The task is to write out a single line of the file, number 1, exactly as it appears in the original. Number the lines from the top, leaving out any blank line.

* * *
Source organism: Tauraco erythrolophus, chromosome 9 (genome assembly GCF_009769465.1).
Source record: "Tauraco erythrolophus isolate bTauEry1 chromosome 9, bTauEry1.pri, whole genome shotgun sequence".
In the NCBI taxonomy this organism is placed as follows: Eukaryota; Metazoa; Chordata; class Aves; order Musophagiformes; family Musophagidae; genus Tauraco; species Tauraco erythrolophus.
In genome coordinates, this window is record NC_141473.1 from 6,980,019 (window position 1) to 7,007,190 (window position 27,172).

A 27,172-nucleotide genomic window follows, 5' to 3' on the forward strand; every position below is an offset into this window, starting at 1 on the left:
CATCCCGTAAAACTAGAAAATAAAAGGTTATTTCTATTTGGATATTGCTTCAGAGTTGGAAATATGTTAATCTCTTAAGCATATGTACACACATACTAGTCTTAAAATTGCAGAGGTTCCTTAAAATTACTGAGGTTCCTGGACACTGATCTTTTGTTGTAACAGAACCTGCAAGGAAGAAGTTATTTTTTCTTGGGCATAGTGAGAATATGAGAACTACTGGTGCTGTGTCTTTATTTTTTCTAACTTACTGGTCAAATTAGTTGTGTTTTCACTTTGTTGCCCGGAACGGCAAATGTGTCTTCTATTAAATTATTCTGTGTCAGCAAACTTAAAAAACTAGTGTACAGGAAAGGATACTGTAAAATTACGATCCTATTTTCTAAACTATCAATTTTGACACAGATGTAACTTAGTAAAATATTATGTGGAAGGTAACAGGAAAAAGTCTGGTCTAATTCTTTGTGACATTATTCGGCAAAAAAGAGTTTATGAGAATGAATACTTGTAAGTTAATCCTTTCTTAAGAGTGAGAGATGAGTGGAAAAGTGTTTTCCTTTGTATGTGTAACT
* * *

Source organism: Tauraco erythrolophus, chromosome 9 (genome assembly GCF_009769465.1).